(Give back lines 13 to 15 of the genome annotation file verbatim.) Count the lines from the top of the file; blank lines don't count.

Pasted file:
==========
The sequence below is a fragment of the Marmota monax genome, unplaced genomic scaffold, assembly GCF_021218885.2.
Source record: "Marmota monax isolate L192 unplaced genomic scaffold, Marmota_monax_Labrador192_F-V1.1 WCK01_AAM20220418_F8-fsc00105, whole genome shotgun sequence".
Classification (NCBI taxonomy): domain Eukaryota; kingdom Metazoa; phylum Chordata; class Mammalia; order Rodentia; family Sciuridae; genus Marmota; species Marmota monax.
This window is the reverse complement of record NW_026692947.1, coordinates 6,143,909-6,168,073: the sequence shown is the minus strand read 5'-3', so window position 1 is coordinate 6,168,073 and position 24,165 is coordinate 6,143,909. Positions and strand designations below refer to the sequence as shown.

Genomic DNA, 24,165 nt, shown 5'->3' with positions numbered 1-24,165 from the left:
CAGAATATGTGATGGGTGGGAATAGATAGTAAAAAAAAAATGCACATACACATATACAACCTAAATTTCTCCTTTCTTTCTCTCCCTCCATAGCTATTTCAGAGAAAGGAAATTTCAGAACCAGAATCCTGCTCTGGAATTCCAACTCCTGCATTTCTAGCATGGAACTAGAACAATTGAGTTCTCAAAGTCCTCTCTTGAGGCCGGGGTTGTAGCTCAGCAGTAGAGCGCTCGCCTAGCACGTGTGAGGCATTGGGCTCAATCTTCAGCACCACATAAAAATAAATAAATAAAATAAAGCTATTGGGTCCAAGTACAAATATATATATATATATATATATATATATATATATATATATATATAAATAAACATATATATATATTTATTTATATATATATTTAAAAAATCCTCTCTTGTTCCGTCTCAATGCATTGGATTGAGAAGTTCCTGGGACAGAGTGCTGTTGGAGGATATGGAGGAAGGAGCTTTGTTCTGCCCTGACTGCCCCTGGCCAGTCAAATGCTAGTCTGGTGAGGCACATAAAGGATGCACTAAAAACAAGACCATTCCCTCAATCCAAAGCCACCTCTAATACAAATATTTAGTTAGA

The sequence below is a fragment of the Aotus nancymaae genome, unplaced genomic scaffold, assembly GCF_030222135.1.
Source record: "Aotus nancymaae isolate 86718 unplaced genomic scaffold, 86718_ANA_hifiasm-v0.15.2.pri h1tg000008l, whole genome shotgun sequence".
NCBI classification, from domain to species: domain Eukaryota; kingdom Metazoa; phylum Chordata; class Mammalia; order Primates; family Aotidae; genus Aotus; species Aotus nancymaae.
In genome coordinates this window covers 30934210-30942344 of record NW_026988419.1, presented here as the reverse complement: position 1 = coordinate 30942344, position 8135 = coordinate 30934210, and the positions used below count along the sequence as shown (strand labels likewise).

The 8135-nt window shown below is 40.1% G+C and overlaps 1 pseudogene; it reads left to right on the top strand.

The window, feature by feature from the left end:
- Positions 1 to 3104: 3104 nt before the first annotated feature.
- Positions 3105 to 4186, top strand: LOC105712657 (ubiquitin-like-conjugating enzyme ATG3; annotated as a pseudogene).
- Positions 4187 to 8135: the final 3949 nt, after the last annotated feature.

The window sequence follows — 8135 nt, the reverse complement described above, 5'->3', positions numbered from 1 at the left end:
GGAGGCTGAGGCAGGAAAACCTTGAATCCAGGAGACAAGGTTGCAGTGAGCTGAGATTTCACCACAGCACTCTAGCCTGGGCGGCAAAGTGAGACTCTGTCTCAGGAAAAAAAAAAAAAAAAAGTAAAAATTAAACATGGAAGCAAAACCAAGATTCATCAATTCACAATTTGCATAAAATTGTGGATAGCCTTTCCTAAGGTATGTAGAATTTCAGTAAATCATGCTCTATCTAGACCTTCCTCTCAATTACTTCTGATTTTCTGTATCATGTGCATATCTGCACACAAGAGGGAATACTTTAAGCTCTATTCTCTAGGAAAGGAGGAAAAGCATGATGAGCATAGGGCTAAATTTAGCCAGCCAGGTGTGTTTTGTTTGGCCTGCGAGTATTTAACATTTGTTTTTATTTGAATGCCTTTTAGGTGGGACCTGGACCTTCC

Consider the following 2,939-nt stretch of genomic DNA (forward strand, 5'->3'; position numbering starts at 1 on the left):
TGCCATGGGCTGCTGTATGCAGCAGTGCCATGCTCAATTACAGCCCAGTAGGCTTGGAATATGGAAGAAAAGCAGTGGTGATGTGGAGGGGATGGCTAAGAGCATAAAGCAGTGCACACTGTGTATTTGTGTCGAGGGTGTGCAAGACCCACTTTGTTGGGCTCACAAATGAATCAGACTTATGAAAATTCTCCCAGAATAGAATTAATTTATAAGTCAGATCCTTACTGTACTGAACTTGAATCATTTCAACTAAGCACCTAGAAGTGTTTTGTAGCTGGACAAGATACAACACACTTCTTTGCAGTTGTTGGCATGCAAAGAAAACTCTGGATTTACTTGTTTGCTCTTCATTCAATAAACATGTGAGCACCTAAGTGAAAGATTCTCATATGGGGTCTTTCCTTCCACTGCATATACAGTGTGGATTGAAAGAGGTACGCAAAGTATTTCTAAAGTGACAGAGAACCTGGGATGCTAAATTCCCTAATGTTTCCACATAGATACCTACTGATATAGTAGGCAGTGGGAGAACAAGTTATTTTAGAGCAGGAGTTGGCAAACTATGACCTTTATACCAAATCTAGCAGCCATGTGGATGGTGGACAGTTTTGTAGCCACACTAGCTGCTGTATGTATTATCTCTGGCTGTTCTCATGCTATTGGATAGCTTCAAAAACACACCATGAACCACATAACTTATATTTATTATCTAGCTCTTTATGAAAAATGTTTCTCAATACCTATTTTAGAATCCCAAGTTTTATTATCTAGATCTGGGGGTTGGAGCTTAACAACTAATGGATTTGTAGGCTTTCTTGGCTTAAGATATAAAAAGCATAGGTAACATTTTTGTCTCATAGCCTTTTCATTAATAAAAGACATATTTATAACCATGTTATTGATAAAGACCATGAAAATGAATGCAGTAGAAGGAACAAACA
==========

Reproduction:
- Positions 1 to 3104: 3104 nt before the first annotated feature.
- Positions 3105 to 4186, top strand: LOC105712657 (ubiquitin-like-conjugating enzyme ATG3; annotated as a pseudogene).
- Positions 4187 to 8135: the final 3949 nt, after the last annotated feature.